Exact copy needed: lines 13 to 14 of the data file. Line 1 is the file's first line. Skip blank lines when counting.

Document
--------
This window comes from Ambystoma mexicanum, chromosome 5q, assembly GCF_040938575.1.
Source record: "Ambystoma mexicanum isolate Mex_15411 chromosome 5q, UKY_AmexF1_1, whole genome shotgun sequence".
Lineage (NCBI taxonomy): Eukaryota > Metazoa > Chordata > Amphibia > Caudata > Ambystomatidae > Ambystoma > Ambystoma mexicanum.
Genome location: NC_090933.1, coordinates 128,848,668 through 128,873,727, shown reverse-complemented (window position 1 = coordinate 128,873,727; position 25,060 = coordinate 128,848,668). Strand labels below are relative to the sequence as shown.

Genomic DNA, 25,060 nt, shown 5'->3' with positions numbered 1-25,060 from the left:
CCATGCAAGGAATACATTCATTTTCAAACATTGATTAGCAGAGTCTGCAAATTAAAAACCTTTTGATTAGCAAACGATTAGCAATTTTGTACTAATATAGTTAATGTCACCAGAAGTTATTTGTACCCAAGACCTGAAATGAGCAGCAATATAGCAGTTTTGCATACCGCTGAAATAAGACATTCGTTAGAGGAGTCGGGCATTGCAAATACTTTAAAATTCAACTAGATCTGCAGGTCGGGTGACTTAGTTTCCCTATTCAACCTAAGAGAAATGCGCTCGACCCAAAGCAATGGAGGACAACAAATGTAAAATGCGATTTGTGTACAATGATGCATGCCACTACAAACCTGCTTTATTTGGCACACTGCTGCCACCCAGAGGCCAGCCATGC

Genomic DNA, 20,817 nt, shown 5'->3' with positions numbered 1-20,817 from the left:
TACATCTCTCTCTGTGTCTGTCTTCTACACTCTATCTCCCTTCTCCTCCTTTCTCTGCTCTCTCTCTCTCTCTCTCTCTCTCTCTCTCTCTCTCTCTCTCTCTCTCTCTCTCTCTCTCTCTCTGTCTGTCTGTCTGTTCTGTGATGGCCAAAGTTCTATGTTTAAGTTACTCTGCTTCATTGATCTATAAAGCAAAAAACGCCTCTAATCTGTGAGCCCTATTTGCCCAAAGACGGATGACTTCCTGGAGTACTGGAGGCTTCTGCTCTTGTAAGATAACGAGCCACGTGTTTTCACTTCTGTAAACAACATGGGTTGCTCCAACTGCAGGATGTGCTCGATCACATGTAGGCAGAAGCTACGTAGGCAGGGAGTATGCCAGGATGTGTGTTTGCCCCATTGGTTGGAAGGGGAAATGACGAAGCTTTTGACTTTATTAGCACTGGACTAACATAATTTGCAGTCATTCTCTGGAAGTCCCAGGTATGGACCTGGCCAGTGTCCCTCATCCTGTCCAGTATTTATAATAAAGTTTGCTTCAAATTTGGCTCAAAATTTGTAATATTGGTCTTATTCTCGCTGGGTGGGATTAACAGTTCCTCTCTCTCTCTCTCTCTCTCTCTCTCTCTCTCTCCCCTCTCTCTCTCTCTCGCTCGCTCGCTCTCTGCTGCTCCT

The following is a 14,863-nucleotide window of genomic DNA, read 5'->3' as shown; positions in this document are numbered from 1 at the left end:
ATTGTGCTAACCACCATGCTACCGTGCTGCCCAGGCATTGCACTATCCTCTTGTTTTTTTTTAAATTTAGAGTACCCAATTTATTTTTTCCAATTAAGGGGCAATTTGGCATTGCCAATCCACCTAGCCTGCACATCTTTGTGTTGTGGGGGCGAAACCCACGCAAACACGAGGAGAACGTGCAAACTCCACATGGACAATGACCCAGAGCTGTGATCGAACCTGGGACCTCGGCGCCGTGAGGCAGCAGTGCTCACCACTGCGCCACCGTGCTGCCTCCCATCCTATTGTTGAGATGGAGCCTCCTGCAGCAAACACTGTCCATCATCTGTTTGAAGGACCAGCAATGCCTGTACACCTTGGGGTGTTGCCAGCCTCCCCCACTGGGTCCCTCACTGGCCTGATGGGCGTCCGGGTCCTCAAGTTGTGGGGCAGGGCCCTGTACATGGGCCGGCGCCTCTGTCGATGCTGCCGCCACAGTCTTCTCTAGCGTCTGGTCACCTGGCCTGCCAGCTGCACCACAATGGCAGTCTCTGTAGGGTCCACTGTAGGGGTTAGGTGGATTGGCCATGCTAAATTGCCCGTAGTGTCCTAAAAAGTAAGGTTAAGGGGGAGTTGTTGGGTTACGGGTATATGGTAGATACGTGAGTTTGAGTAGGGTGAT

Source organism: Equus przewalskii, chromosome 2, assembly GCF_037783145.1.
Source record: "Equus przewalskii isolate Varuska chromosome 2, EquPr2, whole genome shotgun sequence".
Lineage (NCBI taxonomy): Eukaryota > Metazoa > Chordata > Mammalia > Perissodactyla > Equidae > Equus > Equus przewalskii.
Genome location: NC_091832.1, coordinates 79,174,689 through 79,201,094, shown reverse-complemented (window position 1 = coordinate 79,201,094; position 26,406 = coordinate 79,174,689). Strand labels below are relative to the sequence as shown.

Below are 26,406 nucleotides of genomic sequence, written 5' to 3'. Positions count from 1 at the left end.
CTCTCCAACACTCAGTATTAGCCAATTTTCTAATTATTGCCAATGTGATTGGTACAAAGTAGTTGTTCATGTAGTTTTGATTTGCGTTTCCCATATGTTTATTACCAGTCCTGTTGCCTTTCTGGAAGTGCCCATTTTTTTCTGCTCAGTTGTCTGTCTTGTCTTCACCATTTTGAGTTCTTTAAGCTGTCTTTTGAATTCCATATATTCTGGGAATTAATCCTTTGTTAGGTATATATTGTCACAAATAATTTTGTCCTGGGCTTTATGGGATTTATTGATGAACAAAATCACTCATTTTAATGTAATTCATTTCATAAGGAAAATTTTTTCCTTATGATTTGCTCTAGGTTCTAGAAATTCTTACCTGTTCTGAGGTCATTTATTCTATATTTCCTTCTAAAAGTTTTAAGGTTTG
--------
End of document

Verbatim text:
Lineage (NCBI taxonomy): Eukaryota > Metazoa > Chordata > Mammalia > Perissodactyla > Equidae > Equus > Equus przewalskii.
Genome location: NC_091832.1, coordinates 79,174,689 through 79,201,094, shown reverse-complemented (window position 1 = coordinate 79,201,094; position 26,406 = coordinate 79,174,689). Strand labels below are relative to the sequence as shown.